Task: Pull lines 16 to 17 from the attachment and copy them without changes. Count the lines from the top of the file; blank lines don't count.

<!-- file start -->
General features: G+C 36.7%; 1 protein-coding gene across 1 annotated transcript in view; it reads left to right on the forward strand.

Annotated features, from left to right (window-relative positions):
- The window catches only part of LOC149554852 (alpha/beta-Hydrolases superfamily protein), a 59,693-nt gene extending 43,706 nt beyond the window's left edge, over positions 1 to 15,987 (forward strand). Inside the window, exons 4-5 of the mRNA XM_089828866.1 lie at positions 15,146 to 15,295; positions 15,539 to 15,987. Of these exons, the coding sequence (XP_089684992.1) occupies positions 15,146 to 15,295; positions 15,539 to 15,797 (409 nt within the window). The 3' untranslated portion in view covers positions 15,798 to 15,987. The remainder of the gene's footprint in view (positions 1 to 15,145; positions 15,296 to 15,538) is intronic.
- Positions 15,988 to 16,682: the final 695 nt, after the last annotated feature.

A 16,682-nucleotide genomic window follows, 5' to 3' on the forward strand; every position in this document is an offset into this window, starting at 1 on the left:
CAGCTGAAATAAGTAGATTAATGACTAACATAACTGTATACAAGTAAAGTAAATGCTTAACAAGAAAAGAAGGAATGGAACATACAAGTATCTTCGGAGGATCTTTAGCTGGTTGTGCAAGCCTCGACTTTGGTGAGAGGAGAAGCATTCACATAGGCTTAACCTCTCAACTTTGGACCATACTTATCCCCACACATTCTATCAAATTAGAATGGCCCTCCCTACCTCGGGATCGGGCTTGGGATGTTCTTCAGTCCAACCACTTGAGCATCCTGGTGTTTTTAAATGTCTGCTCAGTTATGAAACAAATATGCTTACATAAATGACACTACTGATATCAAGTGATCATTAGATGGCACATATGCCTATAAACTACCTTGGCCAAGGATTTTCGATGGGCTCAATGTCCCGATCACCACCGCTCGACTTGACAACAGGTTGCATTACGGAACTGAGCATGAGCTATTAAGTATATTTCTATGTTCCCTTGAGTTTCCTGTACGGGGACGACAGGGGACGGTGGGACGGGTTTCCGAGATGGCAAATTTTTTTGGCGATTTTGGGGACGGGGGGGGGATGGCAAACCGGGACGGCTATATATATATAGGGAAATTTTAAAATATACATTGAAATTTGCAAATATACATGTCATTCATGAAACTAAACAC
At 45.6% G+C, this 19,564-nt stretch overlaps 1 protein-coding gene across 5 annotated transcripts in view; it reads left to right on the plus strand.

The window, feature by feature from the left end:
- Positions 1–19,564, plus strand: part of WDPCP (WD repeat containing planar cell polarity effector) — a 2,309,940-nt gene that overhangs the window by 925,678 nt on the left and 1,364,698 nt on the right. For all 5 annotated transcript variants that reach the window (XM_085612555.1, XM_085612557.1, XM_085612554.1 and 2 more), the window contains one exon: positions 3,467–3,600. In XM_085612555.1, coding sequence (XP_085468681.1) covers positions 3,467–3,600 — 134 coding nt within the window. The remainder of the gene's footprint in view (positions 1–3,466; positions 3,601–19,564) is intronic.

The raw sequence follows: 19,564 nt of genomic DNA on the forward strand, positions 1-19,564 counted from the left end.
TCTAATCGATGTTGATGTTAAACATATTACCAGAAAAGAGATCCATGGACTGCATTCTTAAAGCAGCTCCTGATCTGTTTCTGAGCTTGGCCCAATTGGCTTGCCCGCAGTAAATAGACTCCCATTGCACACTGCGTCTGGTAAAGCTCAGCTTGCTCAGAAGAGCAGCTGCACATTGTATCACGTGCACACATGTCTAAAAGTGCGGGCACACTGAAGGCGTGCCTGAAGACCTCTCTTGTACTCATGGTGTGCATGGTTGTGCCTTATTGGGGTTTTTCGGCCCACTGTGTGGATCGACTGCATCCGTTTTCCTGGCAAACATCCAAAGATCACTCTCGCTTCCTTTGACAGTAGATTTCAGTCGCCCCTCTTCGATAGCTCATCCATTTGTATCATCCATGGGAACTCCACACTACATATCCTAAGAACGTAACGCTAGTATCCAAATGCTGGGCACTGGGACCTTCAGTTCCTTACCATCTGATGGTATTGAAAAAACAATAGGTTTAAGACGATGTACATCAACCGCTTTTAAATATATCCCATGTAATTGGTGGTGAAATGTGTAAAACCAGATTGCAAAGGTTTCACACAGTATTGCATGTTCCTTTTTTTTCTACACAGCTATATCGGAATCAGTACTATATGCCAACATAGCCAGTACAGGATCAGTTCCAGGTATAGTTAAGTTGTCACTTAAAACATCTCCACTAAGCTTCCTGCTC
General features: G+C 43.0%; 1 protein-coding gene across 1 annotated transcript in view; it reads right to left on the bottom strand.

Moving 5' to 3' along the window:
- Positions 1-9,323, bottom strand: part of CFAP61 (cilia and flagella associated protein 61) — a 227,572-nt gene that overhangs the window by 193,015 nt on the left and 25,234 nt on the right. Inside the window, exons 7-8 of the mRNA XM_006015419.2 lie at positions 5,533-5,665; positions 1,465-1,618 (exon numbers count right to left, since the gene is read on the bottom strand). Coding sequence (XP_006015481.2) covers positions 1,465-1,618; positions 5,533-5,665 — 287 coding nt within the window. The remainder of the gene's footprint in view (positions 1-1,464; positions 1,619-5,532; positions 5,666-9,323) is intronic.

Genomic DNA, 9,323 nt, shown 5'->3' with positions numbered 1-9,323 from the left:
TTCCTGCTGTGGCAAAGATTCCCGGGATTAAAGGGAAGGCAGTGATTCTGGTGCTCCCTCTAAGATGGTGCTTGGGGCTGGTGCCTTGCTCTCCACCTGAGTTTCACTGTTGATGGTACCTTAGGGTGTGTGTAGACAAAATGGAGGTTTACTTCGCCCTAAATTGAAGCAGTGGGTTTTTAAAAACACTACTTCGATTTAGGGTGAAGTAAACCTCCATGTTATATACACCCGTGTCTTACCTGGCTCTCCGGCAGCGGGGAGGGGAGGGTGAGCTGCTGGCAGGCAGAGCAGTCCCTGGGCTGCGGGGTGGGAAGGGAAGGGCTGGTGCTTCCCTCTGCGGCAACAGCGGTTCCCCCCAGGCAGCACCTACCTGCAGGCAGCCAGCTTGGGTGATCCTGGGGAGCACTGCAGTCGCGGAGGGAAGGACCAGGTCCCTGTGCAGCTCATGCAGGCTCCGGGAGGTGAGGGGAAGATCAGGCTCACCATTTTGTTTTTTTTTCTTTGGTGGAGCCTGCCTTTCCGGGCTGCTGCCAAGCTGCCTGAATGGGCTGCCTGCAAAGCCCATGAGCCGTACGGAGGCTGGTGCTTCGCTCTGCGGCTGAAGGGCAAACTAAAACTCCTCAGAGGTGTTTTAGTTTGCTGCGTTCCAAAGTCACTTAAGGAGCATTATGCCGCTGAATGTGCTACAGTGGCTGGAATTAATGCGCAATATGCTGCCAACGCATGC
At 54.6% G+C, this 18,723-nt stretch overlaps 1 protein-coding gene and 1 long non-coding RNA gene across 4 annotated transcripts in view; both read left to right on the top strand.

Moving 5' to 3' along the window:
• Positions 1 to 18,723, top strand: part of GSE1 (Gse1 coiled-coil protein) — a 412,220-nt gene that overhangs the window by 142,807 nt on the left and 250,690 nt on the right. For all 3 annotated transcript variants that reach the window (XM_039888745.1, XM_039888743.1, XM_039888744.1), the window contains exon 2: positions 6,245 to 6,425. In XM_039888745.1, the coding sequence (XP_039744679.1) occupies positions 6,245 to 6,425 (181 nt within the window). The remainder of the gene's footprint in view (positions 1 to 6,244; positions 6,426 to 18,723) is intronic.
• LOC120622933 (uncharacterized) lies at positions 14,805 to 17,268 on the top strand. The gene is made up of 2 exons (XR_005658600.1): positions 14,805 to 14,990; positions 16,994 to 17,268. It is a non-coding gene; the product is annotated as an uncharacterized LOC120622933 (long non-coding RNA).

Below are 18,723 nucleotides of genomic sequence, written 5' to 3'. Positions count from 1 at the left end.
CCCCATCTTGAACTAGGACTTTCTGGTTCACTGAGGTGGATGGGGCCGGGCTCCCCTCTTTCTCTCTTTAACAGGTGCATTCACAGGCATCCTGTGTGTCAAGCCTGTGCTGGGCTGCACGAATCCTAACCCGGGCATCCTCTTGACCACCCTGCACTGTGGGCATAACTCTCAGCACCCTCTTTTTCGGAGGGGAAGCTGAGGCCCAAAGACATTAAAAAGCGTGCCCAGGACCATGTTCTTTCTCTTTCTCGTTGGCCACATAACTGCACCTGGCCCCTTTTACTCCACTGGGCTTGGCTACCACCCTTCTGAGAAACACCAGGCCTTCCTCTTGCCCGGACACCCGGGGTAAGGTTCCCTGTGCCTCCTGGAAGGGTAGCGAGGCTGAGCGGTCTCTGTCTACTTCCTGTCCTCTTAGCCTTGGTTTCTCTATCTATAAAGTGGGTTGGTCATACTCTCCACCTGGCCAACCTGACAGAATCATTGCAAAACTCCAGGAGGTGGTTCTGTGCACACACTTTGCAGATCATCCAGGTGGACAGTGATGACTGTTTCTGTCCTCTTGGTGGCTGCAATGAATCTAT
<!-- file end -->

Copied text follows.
TTCCTGCTGTGGCAAAGATTCCCGGGATTAAAGGGAAGGCAGTGATTCTGGTGCTCCCTCTAAGATGGTGCTTGGGGCTGGTGCCTTGCTCTCCACCTGAGTTTCACTGTTGATGGTACCTTAGGGTGTGTGTAGACAAAATGGAGGTTTACTTCGCCCTAAATTGAAGCAGTGGGTTTTTAAAAACACTACTTCGATTTAGGGTGAAGTAAACCTCCATGTTATATACACCCGTGTCTTACCTGGCTCTCCGGCAGCGGGGAGGGGAGGGTGAGCTGCTGGCAGGCAGAGCAGTCCCTGGGCTGCGGGGTGGGAAGGGAAGGGCTGGTGCTTCCCTCTGCGGCAACAGCGGTTCCCCCCAGGCAGCACCTACCTGCAGGCAGCCAGCTTGGGTGATCCTGGGGAGCACTGCAGTCGCGGAGGGAAGGACCAGGTCCCTGTGCAGCTCATGCAGGCTCCGGGAGGTGAGGGGAAGATCAGGCTCACCATTTTGTTTTTTTTTCTTTGGTGGAGCCTGCCTTTCCGGGCTGCTGCCAAGCTGCCTGAATGGGCTGCCTGCAAAGCCCATGAGCCGTACGGAGGCTGGTGCTTCGCTCTGCGGCTGAAGGGCAAACTAAAACTCCTCAGAGGTGTTTTAGTTTGCTGCGTTCCAAAGTCACTTAAGGAGCATTATGCCGCTGAATGTGCTACAGTGGCTGGAATTAATGCGCAATATGCTGCCAACGCATGC
At 54.6% G+C, this 18,723-nt stretch overlaps 1 protein-coding gene and 1 long non-coding RNA gene across 4 annotated transcripts in view; both read left to right on the top strand.